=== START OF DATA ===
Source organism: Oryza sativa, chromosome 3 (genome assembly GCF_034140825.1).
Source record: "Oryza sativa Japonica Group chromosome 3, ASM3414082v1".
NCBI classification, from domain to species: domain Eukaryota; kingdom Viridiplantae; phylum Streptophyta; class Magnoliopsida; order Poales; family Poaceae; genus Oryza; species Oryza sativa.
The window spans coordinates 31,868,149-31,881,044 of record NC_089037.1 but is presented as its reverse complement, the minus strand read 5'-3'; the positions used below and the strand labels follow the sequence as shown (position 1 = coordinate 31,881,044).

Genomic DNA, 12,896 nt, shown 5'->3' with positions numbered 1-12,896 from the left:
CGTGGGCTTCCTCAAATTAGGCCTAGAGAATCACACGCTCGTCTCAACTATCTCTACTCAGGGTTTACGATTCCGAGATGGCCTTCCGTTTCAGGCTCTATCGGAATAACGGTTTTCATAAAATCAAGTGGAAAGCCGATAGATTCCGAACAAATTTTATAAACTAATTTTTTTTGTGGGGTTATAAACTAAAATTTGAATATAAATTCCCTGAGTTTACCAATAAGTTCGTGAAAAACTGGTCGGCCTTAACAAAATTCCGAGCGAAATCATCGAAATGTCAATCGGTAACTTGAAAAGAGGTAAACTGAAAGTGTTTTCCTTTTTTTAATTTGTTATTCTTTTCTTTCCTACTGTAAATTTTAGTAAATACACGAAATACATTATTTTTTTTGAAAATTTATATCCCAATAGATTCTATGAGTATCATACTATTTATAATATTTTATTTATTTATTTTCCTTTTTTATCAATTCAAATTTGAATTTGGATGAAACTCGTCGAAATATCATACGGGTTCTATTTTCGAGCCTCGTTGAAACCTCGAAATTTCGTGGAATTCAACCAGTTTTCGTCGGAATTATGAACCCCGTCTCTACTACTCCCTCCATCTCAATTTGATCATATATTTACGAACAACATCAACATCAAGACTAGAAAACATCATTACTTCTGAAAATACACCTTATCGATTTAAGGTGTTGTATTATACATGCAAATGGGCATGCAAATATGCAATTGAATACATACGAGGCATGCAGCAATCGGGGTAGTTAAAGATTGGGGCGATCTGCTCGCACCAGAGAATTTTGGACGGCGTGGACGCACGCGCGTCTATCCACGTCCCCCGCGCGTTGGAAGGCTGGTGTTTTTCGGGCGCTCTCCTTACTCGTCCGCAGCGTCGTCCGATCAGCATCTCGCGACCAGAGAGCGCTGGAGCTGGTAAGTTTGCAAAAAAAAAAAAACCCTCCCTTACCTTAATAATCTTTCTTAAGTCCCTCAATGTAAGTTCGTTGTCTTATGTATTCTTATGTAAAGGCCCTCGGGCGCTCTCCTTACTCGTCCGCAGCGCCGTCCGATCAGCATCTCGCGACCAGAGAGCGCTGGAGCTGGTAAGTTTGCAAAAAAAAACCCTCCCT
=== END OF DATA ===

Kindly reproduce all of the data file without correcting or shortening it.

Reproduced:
Source organism: Oryza sativa, chromosome 3 (genome assembly GCF_034140825.1).
Source record: "Oryza sativa Japonica Group chromosome 3, ASM3414082v1".
NCBI classification, from domain to species: domain Eukaryota; kingdom Viridiplantae; phylum Streptophyta; class Magnoliopsida; order Poales; family Poaceae; genus Oryza; species Oryza sativa.
The window spans coordinates 31,868,149-31,881,044 of record NC_089037.1 but is presented as its reverse complement, the minus strand read 5'-3'; the positions used below and the strand labels follow the sequence as shown (position 1 = coordinate 31,881,044).

Genomic DNA, 12,896 nt, shown 5'->3' with positions numbered 1-12,896 from the left:
CGTGGGCTTCCTCAAATTAGGCCTAGAGAATCACACGCTCGTCTCAACTATCTCTACTCAGGGTTTACGATTCCGAGATGGCCTTCCGTTTCAGGCTCTATCGGAATAACGGTTTTCATAAAATCAAGTGGAAAGCCGATAGATTCCGAACAAATTTTATAAACTAATTTTTTTTGTGGGGTTATAAACTAAAATTTGAATATAAATTCCCTGAGTTTACCAATAAGTTCGTGAAAAACTGGTCGGCCTTAACAAAATTCCGAGCGAAATCATCGAAATGTCAATCGGTAACTTGAAAAGAGGTAAACTGAAAGTGTTTTCCTTTTTTTAATTTGTTATTCTTTTCTTTCCTACTGTAAATTTTAGTAAATACACGAAATACATTATTTTTTTTGAAAATTTATATCCCAATAGATTCTATGAGTATCATACTATTTATAATATTTTATTTATTTATTTTCCTTTTTTATCAATTCAAATTTGAATTTGGATGAAACTCGTCGAAATATCATACGGGTTCTATTTTCGAGCCTCGTTGAAACCTCGAAATTTCGTGGAATTCAACCAGTTTTCGTCGGAATTATGAACCCCGTCTCTACTACTCCCTCCATCTCAATTTGATCATATATTTACGAACAACATCAACATCAAGACTAGAAAACATCATTACTTCTGAAAATACACCTTATCGATTTAAGGTGTTGTATTATACATGCAAATGGGCATGCAAATATGCAATTGAATACATACGAGGCATGCAGCAATCGGGGTAGTTAAAGATTGGGGCGATCTGCTCGCACCAGAGAATTTTGGACGGCGTGGACGCACGCGCGTCTATCCACGTCCCCCGCGCGTTGGAAGGCTGGTGTTTTTCGGGCGCTCTCCTTACTCGTCCGCAGCGTCGTCCGATCAGCATCTCGCGACCAGAGAGCGCTGGAGCTGGTAAGTTTGCAAAAAAAAAAAAACCCTCCCTTACCTTAATAATCTTTCTTAAGTCCCTCAATGTAAGTTCGTTGTCTTATGTATTCTTATGTAAAGGCCCTCGGGCGCTCTCCTTACTCGTCCGCAGCGCCGTCCGATCAGCATCTCGCGACCAGAGAGCGCTGGAGCTGGTAAGTTTGCAAAAAAAAACCCTCCCT